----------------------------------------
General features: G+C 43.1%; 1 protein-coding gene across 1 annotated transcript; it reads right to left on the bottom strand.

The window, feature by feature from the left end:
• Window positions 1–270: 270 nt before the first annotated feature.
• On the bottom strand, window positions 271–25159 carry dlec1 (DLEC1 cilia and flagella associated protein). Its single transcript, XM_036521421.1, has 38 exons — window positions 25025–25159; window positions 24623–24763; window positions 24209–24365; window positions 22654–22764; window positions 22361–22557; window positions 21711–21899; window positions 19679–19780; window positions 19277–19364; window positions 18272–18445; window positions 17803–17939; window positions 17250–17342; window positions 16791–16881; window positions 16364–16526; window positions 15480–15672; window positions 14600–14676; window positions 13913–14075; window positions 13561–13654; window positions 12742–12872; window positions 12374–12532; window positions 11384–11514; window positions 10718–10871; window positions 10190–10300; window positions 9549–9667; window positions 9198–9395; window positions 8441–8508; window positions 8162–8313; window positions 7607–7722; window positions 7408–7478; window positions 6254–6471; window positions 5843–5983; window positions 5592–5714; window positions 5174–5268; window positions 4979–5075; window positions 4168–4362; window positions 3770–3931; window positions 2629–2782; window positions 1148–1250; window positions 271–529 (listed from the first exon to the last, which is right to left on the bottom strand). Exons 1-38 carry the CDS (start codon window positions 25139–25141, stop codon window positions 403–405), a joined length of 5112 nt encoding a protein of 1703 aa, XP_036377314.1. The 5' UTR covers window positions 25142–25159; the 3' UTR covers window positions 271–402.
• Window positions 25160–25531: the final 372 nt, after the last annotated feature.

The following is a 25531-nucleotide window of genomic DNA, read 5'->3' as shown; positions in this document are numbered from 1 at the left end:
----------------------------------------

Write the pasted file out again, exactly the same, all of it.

General features: G+C 43.1%; 1 protein-coding gene across 1 annotated transcript; it reads right to left on the bottom strand.

The window, feature by feature from the left end:
• Window positions 1–270: 270 nt before the first annotated feature.
• On the bottom strand, window positions 271–25159 carry dlec1 (DLEC1 cilia and flagella associated protein). Its single transcript, XM_036521421.1, has 38 exons — window positions 25025–25159; window positions 24623–24763; window positions 24209–24365; window positions 22654–22764; window positions 22361–22557; window positions 21711–21899; window positions 19679–19780; window positions 19277–19364; window positions 18272–18445; window positions 17803–17939; window positions 17250–17342; window positions 16791–16881; window positions 16364–16526; window positions 15480–15672; window positions 14600–14676; window positions 13913–14075; window positions 13561–13654; window positions 12742–12872; window positions 12374–12532; window positions 11384–11514; window positions 10718–10871; window positions 10190–10300; window positions 9549–9667; window positions 9198–9395; window positions 8441–8508; window positions 8162–8313; window positions 7607–7722; window positions 7408–7478; window positions 6254–6471; window positions 5843–5983; window positions 5592–5714; window positions 5174–5268; window positions 4979–5075; window positions 4168–4362; window positions 3770–3931; window positions 2629–2782; window positions 1148–1250; window positions 271–529 (listed from the first exon to the last, which is right to left on the bottom strand). Exons 1-38 carry the CDS (start codon window positions 25139–25141, stop codon window positions 403–405), a joined length of 5112 nt encoding a protein of 1703 aa, XP_036377314.1. The 5' UTR covers window positions 25142–25159; the 3' UTR covers window positions 271–402.
• Window positions 25160–25531: the final 372 nt, after the last annotated feature.

The following is a 25531-nucleotide window of genomic DNA, read 5'->3' as shown; positions in this document are numbered from 1 at the left end: